The Adjudicator takes a recent decision by a Tenancy Deposit Scheme (TDS) Adjudicator and sets out the reasoning behind the decision. The aim of these case studies is to help tenants, landlords and agents better understand how we make our adjudication decisions. The names of the landlords and tenants involved have been removed and this is only a brief summary of the dispute.

The Landlords Claim/Tenants Response

This edition of the adjudicator focuses on whether a tenant had caused damage to a property by keeping a cat. The tenant agreed that they did not have permission to keep the cat but argued that there was no damage and no cleaning or pest treatment needed at tenancy end.

The tenant stated that the property had been cleaned throughout the tenancy and invoices were produced in support. The landlord claimed that the cat had torn the lino flooring in the kitchen, and that flea treatment was needed to the lounge carpet. The landlord, therefore, wanted to claim £100 from the tenants’ deposit.

The Adjudication Process

The adjudicator firstly considered the terms of the tenancy agreement to see what provision it made for the keeping of pets within the property, if any. The tenancy agreement clearly prohibited the tenant from keeping a pet, without the permission of the landlord.  The tenancy agreement also contained a clause that the tenant was to take all reasonable precautions to prevent infestation of the property and to pay for eradication of any infestation caused by the negligence of the tenant.  The adjudicator then considered the check-out report. This made no reference to damage to the kitchen lino and no photographs of the kitchen flooring were included. The report did however contain a photograph of a cat and kittens lying on a carpet, however there was no comment in the check-out report about the existence of any infestation of fleas in the lounge or elsewhere within the property. The report also made no reference to cat hairs being present and referred to the property as having been cleaned to a high standard.  No evidence was provided, for example from a contractor, to verify that fleas were present within the property and that treatment was required.

The Adjudicators Decision

It was evident from emails prior to the start of the tenancy that the keeping of a cat had been discussed between the landlord and tenant but that the landlord did not agree to this.  Although the adjudicator accepted that the tenant was in breach of the tenancy agreement by keeping a cat in the property, they could only consider making an award if they were satisfied that the damage claimed was clearly evidenced and that the kitchen lino was left in a worse condition at the end of the tenancy, taking into account fair wear and tear, than it was at the start and that there was evidence of an infestation of fleas. The evidence did not support the claims as the check-out report did not record any damage to the kitchen lino and there was insufficient evidence to support the need for flea treatment. Based on the evidence it was not possible for the adjudicator to consider an award to the landlord and therefore the disputed deposit amount of £100 was returned to the tenant.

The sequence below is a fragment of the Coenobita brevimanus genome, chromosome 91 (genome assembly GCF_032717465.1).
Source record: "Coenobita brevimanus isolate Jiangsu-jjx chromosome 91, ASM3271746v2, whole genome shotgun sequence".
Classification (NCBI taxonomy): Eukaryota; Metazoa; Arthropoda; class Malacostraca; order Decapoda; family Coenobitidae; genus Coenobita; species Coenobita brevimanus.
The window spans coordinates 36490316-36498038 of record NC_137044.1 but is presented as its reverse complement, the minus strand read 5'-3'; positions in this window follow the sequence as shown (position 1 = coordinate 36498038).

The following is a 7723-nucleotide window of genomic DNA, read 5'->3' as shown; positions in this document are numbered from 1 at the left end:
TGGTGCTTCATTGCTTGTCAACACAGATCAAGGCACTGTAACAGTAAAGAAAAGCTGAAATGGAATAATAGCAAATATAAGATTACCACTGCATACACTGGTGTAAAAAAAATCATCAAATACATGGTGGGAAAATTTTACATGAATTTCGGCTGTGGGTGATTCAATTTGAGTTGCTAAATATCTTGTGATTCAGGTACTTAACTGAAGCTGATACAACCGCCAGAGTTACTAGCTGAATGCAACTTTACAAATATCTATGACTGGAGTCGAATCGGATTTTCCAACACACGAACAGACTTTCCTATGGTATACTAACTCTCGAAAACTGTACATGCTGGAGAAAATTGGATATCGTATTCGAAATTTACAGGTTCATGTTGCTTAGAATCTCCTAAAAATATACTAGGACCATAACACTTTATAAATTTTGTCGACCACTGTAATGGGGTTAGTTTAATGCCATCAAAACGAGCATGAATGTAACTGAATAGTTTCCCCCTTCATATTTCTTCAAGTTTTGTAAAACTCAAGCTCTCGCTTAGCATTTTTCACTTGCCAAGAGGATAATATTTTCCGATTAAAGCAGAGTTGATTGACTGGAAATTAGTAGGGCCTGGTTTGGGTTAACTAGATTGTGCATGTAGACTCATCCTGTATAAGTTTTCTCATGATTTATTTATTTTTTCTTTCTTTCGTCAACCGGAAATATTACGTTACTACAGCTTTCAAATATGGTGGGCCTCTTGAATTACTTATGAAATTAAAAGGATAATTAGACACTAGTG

Key Pointers to Take Away

 • This case highlights the importance of properly completed check-in and check-out reports, and also shows that supplementary evidence, such as supporting photographs and, in this case a specialist pest control contractor, can be helpful. Remember, a landlord could claim the cost of obtaining such an opinion if it was reasonable to support their claim.

•  In order to provide comfort to a landlord from damage caused by pets, consider a pet clause in the tenancy agreement or an addendum to an existing tenancy agreement which sets out what is expected from the tenant as a result of consent being given to keep a pet, for example, that the tenant agrees to the cost of cleaning and flea treatment.

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About TDS

TDS Custodial: where TDS hold the deposit for the duration of the tenancy. Landlords, you can protect your deposits for FREE today.

Tenancy Deposit Scheme (TDS) is a Government-approved scheme for the protection of tenancy deposits; TDS offers both Insured and Custodial protection and provides fair adjudication for disputes that arise over the tenancy deposits that we protect.

TDS can only comment on the process for our scheme, other deposit protection schemes may have a different process/require different steps. Content is correct at the time of writing.

These views are those of the author alone and do not necessarily reflect the view of TDS, its officers and employees.

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